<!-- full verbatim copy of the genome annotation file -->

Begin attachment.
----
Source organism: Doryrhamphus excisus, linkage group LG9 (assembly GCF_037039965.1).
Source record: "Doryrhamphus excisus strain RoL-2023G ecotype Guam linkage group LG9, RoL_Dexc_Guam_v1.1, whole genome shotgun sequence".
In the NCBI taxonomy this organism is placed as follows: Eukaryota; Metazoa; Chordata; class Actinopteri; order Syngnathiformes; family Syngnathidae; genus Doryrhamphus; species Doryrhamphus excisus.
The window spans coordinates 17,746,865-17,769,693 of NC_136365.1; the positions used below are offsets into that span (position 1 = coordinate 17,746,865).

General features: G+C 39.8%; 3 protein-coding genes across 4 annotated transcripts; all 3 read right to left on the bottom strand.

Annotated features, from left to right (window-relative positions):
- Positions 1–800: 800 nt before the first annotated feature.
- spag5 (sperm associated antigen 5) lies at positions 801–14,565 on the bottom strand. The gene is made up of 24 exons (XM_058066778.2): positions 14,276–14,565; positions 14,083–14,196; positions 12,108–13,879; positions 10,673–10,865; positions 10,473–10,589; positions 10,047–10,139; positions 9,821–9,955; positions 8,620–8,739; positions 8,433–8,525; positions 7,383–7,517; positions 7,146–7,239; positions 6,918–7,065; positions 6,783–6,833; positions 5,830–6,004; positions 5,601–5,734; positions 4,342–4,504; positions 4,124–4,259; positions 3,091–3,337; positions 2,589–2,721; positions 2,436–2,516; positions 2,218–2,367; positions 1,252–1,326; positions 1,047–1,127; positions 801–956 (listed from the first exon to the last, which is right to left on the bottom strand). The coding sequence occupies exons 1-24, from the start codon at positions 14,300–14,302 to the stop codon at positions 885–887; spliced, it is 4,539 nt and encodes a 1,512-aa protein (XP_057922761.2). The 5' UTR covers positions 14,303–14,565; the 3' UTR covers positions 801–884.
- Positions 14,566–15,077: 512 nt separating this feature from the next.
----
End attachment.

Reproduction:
Source organism: Doryrhamphus excisus, linkage group LG9 (assembly GCF_037039965.1).
Source record: "Doryrhamphus excisus strain RoL-2023G ecotype Guam linkage group LG9, RoL_Dexc_Guam_v1.1, whole genome shotgun sequence".
In the NCBI taxonomy this organism is placed as follows: Eukaryota; Metazoa; Chordata; class Actinopteri; order Syngnathiformes; family Syngnathidae; genus Doryrhamphus; species Doryrhamphus excisus.
The window spans coordinates 17,746,865-17,769,693 of NC_136365.1; the positions used below are offsets into that span (position 1 = coordinate 17,746,865).

General features: G+C 39.8%; 3 protein-coding genes across 4 annotated transcripts; all 3 read right to left on the bottom strand.

Annotated features, from left to right (window-relative positions):
- Positions 1–800: 800 nt before the first annotated feature.
- spag5 (sperm associated antigen 5) lies at positions 801–14,565 on the bottom strand. The gene is made up of 24 exons (XM_058066778.2): positions 14,276–14,565; positions 14,083–14,196; positions 12,108–13,879; positions 10,673–10,865; positions 10,473–10,589; positions 10,047–10,139; positions 9,821–9,955; positions 8,620–8,739; positions 8,433–8,525; positions 7,383–7,517; positions 7,146–7,239; positions 6,918–7,065; positions 6,783–6,833; positions 5,830–6,004; positions 5,601–5,734; positions 4,342–4,504; positions 4,124–4,259; positions 3,091–3,337; positions 2,589–2,721; positions 2,436–2,516; positions 2,218–2,367; positions 1,252–1,326; positions 1,047–1,127; positions 801–956 (listed from the first exon to the last, which is right to left on the bottom strand). The coding sequence occupies exons 1-24, from the start codon at positions 14,300–14,302 to the stop codon at positions 885–887; spliced, it is 4,539 nt and encodes a 1,512-aa protein (XP_057922761.2). The 5' UTR covers positions 14,303–14,565; the 3' UTR covers positions 801–884.
- Positions 14,566–15,077: 512 nt separating this feature from the next.